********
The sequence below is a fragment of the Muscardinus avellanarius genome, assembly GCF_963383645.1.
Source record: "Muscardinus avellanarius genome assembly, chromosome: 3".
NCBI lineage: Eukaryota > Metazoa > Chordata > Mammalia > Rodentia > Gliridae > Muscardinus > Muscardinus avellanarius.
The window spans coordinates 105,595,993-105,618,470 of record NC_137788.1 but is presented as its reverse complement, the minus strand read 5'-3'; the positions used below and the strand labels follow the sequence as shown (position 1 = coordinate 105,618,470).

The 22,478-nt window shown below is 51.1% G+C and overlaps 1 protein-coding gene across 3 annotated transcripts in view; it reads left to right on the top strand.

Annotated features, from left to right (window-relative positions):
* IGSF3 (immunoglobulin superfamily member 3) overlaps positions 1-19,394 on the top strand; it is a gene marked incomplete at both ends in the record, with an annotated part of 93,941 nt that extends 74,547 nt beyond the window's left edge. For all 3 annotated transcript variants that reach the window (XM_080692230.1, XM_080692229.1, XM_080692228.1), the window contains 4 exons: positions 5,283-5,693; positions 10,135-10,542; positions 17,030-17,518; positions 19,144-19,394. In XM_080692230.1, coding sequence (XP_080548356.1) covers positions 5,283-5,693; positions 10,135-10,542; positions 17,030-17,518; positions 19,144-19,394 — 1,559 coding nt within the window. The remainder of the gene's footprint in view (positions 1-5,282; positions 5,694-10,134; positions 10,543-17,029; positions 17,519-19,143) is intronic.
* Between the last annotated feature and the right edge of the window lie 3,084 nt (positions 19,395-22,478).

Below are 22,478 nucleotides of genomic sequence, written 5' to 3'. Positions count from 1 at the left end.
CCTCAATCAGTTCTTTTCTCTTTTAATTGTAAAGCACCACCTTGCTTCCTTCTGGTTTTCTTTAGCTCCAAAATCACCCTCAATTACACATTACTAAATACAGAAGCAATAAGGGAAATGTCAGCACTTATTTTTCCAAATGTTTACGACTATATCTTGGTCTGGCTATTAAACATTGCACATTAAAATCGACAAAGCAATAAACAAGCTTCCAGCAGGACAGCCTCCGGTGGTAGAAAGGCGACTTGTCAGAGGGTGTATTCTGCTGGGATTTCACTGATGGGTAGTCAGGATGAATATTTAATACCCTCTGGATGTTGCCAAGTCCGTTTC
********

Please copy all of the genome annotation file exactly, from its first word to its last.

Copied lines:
The sequence below is a fragment of the Muscardinus avellanarius genome, assembly GCF_963383645.1.
Source record: "Muscardinus avellanarius genome assembly, chromosome: 3".
NCBI lineage: Eukaryota > Metazoa > Chordata > Mammalia > Rodentia > Gliridae > Muscardinus > Muscardinus avellanarius.
The window spans coordinates 105,595,993-105,618,470 of record NC_137788.1 but is presented as its reverse complement, the minus strand read 5'-3'; the positions used below and the strand labels follow the sequence as shown (position 1 = coordinate 105,618,470).

The 22,478-nt window shown below is 51.1% G+C and overlaps 1 protein-coding gene across 3 annotated transcripts in view; it reads left to right on the top strand.

Annotated features, from left to right (window-relative positions):
* IGSF3 (immunoglobulin superfamily member 3) overlaps positions 1-19,394 on the top strand; it is a gene marked incomplete at both ends in the record, with an annotated part of 93,941 nt that extends 74,547 nt beyond the window's left edge. For all 3 annotated transcript variants that reach the window (XM_080692230.1, XM_080692229.1, XM_080692228.1), the window contains 4 exons: positions 5,283-5,693; positions 10,135-10,542; positions 17,030-17,518; positions 19,144-19,394. In XM_080692230.1, coding sequence (XP_080548356.1) covers positions 5,283-5,693; positions 10,135-10,542; positions 17,030-17,518; positions 19,144-19,394 — 1,559 coding nt within the window. The remainder of the gene's footprint in view (positions 1-5,282; positions 5,694-10,134; positions 10,543-17,029; positions 17,519-19,143) is intronic.
* Between the last annotated feature and the right edge of the window lie 3,084 nt (positions 19,395-22,478).

Below are 22,478 nucleotides of genomic sequence, written 5' to 3'. Positions count from 1 at the left end.
CCTCAATCAGTTCTTTTCTCTTTTAATTGTAAAGCACCACCTTGCTTCCTTCTGGTTTTCTTTAGCTCCAAAATCACCCTCAATTACACATTACTAAATACAGAAGCAATAAGGGAAATGTCAGCACTTATTTTTCCAAATGTTTACGACTATATCTTGGTCTGGCTATTAAACATTGCACATTAAAATCGACAAAGCAATAAACAAGCTTCCAGCAGGACAGCCTCCGGTGGTAGAAAGGCGACTTGTCAGAGGGTGTATTCTGCTGGGATTTCACTGATGGGTAGTCAGGATGAATATTTAATACCCTCTGGATGTTGCCAAGTCCGTTTC